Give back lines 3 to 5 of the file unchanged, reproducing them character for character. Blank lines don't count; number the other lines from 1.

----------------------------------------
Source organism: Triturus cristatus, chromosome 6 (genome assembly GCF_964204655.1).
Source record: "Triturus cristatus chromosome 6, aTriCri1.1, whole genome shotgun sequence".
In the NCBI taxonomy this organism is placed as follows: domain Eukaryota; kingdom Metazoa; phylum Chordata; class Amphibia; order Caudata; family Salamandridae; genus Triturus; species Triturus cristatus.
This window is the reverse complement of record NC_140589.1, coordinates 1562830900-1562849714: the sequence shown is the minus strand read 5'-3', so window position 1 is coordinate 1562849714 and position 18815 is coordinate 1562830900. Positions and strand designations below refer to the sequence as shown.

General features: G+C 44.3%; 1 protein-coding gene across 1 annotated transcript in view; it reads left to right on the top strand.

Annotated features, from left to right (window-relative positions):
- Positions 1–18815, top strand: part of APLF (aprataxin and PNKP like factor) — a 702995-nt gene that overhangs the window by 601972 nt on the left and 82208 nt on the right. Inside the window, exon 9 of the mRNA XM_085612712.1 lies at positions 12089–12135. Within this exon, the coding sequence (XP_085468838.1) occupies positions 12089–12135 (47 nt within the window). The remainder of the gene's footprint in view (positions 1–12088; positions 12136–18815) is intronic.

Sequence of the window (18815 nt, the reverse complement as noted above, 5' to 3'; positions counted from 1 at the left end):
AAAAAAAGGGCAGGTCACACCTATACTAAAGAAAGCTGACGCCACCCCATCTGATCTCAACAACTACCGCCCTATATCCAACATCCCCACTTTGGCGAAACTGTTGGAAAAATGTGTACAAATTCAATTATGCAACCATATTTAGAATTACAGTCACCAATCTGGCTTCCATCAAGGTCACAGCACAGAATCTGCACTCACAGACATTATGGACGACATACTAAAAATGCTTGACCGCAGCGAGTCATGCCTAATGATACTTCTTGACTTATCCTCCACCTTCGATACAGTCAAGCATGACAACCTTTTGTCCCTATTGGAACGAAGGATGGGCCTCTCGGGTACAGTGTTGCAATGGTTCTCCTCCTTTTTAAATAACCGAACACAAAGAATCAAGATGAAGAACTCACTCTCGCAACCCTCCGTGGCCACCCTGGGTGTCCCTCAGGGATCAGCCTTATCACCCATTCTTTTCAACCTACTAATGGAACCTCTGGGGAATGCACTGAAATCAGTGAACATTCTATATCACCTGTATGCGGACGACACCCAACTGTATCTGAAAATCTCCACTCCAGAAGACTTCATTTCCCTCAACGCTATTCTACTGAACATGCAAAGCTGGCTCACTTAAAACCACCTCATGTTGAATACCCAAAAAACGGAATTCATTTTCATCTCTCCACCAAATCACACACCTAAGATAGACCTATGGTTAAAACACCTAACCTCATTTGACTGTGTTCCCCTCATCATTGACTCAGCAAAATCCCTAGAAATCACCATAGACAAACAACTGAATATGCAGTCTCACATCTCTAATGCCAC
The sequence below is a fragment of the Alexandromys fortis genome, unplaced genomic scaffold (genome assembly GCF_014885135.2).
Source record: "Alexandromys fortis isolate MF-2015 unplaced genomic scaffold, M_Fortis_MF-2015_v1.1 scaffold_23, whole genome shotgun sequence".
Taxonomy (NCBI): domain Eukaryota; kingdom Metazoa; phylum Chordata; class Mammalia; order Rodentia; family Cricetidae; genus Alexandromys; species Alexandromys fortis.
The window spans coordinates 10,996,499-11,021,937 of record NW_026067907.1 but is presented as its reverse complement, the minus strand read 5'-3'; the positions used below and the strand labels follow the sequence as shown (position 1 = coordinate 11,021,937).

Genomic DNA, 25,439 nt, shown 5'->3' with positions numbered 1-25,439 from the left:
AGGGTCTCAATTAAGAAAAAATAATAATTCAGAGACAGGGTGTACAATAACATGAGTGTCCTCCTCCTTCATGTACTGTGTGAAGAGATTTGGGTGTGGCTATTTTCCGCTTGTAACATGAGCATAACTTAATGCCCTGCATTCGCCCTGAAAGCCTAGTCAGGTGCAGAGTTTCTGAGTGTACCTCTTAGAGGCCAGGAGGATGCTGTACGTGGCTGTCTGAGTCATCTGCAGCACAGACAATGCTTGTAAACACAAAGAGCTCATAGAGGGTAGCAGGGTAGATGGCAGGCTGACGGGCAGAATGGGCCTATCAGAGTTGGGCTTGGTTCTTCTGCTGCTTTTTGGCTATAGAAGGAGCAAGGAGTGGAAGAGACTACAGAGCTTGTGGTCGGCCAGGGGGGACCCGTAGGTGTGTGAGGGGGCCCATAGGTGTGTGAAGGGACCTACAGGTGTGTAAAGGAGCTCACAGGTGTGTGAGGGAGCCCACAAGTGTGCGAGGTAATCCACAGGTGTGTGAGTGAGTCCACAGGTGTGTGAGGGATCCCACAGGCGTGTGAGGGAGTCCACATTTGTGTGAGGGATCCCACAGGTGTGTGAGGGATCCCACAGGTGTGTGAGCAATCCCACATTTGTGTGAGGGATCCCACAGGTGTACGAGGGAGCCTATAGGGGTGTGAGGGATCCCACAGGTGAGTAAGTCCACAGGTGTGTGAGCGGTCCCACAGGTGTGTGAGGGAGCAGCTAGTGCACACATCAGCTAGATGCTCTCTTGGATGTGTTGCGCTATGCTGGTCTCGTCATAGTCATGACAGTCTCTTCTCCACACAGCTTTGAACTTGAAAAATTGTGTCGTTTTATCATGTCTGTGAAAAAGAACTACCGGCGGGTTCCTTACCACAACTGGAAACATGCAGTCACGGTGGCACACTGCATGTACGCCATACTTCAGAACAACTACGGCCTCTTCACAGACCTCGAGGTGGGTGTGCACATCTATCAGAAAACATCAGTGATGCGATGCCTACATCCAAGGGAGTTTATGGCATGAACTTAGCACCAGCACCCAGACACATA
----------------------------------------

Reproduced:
In the NCBI taxonomy this organism is placed as follows: domain Eukaryota; kingdom Metazoa; phylum Chordata; class Amphibia; order Caudata; family Salamandridae; genus Triturus; species Triturus cristatus.
This window is the reverse complement of record NC_140589.1, coordinates 1562830900-1562849714: the sequence shown is the minus strand read 5'-3', so window position 1 is coordinate 1562849714 and position 18815 is coordinate 1562830900. Positions and strand designations below refer to the sequence as shown.

General features: G+C 44.3%; 1 protein-coding gene across 1 annotated transcript in view; it reads left to right on the top strand.